Publication type: Guide
Author: Friends, Families and Travellers
From as far back in history as you care to go, the settled public have often viewed Gypsies and Travellers as outsiders, as a community living on the margins of society. Gypsies and Travellers have often been misunderstood and feared and their portrayal in the media has changed very little over the centuries. This is a stark reflection of the deep-rooted stereotypes and prejudices this community has had to bear. Unlike other minority groups who have found a voice and successfully challenged discrimination, there are two fundamental qualities, inherent in the culture, that sets the Traveller communities apart and make their task all the more difficult. These are:
- That Gypsies and Travellers have very different roots from settled people; and
- That Gypsy and Traveller history is an oral archive.
Although Gypsies and Travellers are often considered to have very strong ties to the land, the communities generally stake no claim to any one road, hill or valley. Gypsy and Traveller history is immensely rich, but the only books you will find telling of it will be filled with the words of other people. These qualities are part of what make the Gypsy and Traveller communities so exceptional, but they also play a central role in their misrepresentation. Consequently, the depiction of Gypsies and Travellers in the media is, more often than not, one-sided and ill informed.
In 1998, in an attempt to address the situation, the Commission for Racial Equality (now EHRC) produced a leaflet entitled “Travellers, Gypsies and the Media – A good practice guide from the Commission for Racial Equality”. The leaflet begins thus:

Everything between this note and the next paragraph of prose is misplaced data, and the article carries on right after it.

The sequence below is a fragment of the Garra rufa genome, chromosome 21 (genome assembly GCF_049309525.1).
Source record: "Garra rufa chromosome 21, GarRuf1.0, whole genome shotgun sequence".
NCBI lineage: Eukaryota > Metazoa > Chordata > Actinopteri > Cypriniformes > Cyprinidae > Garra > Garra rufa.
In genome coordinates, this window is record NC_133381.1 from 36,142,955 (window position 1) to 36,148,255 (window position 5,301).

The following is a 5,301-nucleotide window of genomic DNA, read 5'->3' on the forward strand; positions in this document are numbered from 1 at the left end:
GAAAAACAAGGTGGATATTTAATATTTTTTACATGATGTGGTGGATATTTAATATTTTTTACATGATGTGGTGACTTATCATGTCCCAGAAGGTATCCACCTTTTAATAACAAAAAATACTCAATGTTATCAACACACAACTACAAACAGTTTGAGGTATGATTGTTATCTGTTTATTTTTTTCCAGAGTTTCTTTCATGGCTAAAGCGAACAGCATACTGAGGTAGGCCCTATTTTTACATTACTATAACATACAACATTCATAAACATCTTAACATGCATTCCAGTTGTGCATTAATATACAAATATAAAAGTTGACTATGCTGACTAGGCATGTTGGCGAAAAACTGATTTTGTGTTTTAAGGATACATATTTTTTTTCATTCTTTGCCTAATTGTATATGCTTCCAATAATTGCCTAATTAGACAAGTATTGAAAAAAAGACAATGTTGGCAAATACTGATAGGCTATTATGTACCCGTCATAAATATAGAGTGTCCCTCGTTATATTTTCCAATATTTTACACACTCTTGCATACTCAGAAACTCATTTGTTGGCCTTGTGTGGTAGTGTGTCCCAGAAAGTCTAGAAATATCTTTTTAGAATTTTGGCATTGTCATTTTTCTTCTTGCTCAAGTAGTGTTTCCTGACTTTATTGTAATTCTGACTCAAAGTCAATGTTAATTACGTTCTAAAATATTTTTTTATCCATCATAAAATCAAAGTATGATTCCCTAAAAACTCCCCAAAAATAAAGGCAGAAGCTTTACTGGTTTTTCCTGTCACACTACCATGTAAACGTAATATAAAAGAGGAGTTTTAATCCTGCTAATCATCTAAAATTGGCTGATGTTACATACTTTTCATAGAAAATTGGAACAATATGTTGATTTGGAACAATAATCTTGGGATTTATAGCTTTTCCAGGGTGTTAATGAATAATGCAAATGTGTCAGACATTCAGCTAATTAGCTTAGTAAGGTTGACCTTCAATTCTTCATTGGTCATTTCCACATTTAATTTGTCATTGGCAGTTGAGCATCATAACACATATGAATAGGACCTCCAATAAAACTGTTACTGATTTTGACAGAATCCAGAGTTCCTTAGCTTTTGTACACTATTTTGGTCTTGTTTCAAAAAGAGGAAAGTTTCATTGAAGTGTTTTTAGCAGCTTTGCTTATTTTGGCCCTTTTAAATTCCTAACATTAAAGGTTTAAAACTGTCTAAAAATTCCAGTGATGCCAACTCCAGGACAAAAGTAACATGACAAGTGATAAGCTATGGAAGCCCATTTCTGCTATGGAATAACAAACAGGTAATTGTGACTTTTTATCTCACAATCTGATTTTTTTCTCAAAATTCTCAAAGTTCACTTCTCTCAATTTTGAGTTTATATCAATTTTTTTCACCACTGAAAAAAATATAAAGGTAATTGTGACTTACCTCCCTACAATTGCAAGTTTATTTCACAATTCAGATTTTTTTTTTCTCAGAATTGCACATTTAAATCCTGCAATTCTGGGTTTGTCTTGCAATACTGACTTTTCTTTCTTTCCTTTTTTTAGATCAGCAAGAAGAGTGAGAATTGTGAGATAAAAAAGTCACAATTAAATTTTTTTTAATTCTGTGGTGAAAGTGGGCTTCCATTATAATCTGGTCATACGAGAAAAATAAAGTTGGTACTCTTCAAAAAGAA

“Coverage of race and ethnic issues across the media has significantly improved over the past 20 years. There has been a wider and more constructive exploration of many questions and a reduction in the use of language that is offensive to members of different ethnic groups. However, many problems remain. These recommendation are designed to help in dealing with one of them: the way parts of the media report on Travellers and/or Gypsies”.
“Poor quality reporting, which exploits or panders to stereotypes, can cause much hurt to those about whom the stories are written. By repeating false and negative stereotypes the media can encourage bad practice on the part of those with whom Travellers and Gypsies deal and can validate the expression of language and attitudes which in any other circumstances would be seen as totally unacceptable.”
The leaflet goes on to outline some very basic and fundamental journalistic principles, which often have not been applied in the reporting of issues concerning the Gypsy and Traveller communities. These are to:
- Steer clear of exploiting prejudice;
- Check the facts;
- Don’t let your news addenda only be driven by the way others are handling the issue;
- Look behind the story line;
- Listen to the people you are writing about; and
- Avoid labelling people if it is not relevant.
Although the CRE guidelines were greatly needed and welcomed, they are only guidelines and no journalist is required to abide by them, nor is there any penalty for breaching them. Indeed, there is very little redress against bad journalism and very few successful complaints. Unlike most other institutions, the media is self-governing. There is no independent body to which the media is accountable. Uniquely, this is essential if the media is to remain unfettered by political parties and popular opinion. This means, however, that it remains relatively unaccountable for its less laudable actions.
Read the Gypsies, Travellers and the Media Guide.